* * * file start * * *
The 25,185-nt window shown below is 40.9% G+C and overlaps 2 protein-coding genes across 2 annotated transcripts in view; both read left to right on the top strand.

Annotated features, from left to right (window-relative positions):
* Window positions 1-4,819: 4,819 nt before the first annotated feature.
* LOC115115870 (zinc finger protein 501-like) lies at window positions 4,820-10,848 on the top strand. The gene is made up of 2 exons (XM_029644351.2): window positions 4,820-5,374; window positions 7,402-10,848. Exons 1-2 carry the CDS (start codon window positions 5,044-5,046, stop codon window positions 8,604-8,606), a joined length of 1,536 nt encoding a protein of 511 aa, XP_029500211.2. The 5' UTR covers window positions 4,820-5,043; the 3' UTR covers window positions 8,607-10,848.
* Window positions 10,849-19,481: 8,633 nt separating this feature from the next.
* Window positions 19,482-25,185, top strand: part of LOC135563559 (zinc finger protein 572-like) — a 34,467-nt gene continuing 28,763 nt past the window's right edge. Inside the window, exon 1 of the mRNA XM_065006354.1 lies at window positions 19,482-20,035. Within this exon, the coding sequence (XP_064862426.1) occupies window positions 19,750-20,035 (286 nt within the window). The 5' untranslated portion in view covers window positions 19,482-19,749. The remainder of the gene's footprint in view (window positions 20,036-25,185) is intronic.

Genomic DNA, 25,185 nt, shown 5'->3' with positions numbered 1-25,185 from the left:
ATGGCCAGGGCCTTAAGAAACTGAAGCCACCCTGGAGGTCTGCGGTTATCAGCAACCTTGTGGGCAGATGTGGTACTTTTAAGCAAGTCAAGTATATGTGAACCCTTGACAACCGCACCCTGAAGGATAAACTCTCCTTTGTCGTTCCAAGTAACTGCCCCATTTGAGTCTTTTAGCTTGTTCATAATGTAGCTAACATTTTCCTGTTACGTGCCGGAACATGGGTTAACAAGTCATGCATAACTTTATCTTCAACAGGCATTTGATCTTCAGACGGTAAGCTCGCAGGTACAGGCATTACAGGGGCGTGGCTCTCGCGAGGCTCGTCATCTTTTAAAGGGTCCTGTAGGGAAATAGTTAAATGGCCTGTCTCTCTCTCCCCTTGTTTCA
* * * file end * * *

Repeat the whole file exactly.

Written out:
The 25,185-nt window shown below is 40.9% G+C and overlaps 2 protein-coding genes across 2 annotated transcripts in view; both read left to right on the top strand.

Annotated features, from left to right (window-relative positions):
* Window positions 1-4,819: 4,819 nt before the first annotated feature.
* LOC115115870 (zinc finger protein 501-like) lies at window positions 4,820-10,848 on the top strand. The gene is made up of 2 exons (XM_029644351.2): window positions 4,820-5,374; window positions 7,402-10,848. Exons 1-2 carry the CDS (start codon window positions 5,044-5,046, stop codon window positions 8,604-8,606), a joined length of 1,536 nt encoding a protein of 511 aa, XP_029500211.2. The 5' UTR covers window positions 4,820-5,043; the 3' UTR covers window positions 8,607-10,848.
* Window positions 10,849-19,481: 8,633 nt separating this feature from the next.
* Window positions 19,482-25,185, top strand: part of LOC135563559 (zinc finger protein 572-like) — a 34,467-nt gene continuing 28,763 nt past the window's right edge. Inside the window, exon 1 of the mRNA XM_065006354.1 lies at window positions 19,482-20,035. Within this exon, the coding sequence (XP_064862426.1) occupies window positions 19,750-20,035 (286 nt within the window). The 5' untranslated portion in view covers window positions 19,482-19,749. The remainder of the gene's footprint in view (window positions 20,036-25,185) is intronic.

Genomic DNA, 25,185 nt, shown 5'->3' with positions numbered 1-25,185 from the left:
ATGGCCAGGGCCTTAAGAAACTGAAGCCACCCTGGAGGTCTGCGGTTATCAGCAACCTTGTGGGCAGATGTGGTACTTTTAAGCAAGTCAAGTATATGTGAACCCTTGACAACCGCACCCTGAAGGATAAACTCTCCTTTGTCGTTCCAAGTAACTGCCCCATTTGAGTCTTTTAGCTTGTTCATAATGTAGCTAACATTTTCCTGTTACGTGCCGGAACATGGGTTAACAAGTCATGCATAACTTTATCTTCAACAGGCATTTGATCTTCAGACGGTAAGCTCGCAGGTACAGGCATTACAGGGGCGTGGCTCTCGCGAGGCTCGTCATCTTTTAAAGGGTCCTGTAGGGAAATAGTTAAATGGCCTGTCTCTCTCTCCCCTTGTTTCA